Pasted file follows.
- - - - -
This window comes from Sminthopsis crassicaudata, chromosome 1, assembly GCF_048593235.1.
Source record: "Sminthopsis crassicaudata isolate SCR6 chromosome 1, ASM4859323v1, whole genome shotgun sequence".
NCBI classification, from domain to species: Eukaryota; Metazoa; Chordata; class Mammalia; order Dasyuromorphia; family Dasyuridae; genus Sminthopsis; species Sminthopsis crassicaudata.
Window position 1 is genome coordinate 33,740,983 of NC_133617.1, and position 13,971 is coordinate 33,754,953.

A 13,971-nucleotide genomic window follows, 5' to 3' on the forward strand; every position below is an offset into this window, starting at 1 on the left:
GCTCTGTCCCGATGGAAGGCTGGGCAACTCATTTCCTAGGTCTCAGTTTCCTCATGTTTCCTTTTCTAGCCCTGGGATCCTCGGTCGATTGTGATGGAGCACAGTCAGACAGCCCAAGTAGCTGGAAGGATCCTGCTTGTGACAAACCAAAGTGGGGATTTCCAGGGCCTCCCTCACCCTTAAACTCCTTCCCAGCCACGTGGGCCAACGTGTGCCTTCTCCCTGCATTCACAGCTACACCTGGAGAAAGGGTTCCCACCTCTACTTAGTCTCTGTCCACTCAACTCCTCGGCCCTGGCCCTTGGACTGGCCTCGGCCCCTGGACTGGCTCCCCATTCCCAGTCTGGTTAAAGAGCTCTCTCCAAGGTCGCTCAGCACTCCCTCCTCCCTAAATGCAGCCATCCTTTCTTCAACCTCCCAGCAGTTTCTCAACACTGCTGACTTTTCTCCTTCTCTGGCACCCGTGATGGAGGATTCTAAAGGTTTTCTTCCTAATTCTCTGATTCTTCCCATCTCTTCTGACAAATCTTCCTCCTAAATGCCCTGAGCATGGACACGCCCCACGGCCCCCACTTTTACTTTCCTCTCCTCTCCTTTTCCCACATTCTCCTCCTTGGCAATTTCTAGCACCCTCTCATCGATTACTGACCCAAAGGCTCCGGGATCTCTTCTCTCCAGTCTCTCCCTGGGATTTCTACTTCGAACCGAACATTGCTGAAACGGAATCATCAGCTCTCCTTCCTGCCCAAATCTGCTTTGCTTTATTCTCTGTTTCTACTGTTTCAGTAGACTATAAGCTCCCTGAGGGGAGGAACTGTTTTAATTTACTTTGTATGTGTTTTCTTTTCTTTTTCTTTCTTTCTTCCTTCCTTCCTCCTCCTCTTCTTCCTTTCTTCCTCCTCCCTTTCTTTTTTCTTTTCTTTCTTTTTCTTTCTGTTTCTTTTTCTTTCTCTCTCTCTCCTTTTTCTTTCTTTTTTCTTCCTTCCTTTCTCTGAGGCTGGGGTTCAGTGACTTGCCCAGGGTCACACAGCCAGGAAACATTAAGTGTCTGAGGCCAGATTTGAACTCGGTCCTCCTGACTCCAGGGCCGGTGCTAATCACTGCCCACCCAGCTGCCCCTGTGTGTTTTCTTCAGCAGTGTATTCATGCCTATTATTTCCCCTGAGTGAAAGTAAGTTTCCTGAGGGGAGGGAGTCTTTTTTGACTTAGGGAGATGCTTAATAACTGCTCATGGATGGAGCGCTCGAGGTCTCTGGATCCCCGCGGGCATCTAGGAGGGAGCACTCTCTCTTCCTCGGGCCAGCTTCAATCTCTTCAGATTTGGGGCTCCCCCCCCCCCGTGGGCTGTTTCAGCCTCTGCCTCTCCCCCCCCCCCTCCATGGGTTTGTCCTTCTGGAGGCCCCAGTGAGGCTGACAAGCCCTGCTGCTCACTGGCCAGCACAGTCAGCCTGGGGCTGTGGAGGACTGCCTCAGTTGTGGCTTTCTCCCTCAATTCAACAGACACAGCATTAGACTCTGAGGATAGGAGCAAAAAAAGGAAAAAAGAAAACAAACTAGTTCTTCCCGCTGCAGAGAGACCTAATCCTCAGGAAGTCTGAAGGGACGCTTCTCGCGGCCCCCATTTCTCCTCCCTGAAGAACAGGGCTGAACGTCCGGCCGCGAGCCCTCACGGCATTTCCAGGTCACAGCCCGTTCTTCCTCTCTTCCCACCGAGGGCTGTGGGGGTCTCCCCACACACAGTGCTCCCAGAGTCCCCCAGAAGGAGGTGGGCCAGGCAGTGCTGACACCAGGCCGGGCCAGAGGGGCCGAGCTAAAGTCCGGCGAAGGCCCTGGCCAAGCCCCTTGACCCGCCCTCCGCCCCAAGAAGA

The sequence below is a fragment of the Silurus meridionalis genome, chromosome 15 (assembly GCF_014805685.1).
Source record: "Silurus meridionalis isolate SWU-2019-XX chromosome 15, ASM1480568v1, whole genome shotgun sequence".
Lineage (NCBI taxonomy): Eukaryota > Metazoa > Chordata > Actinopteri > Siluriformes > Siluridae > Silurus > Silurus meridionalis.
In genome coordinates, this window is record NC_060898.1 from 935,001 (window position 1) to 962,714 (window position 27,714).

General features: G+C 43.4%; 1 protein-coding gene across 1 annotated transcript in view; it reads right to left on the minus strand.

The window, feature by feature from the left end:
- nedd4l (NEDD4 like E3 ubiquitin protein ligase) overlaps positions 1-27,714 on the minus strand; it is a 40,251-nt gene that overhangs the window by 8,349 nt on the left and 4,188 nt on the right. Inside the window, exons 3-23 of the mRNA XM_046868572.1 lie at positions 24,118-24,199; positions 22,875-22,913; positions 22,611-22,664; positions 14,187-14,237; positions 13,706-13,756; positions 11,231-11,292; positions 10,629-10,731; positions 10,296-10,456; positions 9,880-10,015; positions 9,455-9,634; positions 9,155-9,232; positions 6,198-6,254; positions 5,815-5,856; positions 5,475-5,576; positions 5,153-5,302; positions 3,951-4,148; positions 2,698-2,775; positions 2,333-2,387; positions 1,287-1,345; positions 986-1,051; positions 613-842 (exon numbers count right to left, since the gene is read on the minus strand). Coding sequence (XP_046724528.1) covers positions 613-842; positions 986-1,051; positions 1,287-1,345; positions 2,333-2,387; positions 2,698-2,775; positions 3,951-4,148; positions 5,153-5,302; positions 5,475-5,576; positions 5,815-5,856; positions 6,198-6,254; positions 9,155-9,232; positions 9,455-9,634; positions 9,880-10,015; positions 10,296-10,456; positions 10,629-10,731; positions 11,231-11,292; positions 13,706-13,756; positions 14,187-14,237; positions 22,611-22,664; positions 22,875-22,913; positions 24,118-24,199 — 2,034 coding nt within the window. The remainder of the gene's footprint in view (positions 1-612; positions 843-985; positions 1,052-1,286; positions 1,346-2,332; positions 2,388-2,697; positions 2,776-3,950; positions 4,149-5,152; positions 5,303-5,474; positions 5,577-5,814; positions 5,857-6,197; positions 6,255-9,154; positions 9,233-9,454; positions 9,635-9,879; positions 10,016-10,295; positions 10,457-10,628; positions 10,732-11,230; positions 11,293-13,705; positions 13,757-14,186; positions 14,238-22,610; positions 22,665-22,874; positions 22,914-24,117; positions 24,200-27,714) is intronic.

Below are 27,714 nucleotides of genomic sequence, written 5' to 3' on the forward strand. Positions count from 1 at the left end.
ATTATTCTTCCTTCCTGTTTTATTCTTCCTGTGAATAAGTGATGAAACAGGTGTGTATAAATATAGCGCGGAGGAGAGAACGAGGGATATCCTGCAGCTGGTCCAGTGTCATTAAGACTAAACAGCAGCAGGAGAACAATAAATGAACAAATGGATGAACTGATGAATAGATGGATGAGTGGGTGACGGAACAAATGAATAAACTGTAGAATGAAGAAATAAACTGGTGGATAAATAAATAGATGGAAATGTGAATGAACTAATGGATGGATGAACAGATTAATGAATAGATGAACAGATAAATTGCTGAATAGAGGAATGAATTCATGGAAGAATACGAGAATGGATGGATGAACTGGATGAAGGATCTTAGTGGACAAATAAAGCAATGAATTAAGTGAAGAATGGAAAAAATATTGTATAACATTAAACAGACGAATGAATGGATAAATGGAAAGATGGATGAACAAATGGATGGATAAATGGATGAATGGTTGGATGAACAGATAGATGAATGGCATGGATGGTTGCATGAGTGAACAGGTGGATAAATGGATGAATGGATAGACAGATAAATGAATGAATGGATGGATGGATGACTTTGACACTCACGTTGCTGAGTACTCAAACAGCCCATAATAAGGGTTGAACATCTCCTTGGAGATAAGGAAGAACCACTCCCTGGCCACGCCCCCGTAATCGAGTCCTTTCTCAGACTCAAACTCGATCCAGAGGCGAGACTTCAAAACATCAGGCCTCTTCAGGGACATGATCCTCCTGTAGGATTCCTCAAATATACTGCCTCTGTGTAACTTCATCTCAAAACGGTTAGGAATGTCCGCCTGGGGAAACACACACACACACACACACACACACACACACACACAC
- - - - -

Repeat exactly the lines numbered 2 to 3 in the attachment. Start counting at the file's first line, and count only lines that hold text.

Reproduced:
Source record: "Sminthopsis crassicaudata isolate SCR6 chromosome 1, ASM4859323v1, whole genome shotgun sequence".
NCBI classification, from domain to species: Eukaryota; Metazoa; Chordata; class Mammalia; order Dasyuromorphia; family Dasyuridae; genus Sminthopsis; species Sminthopsis crassicaudata.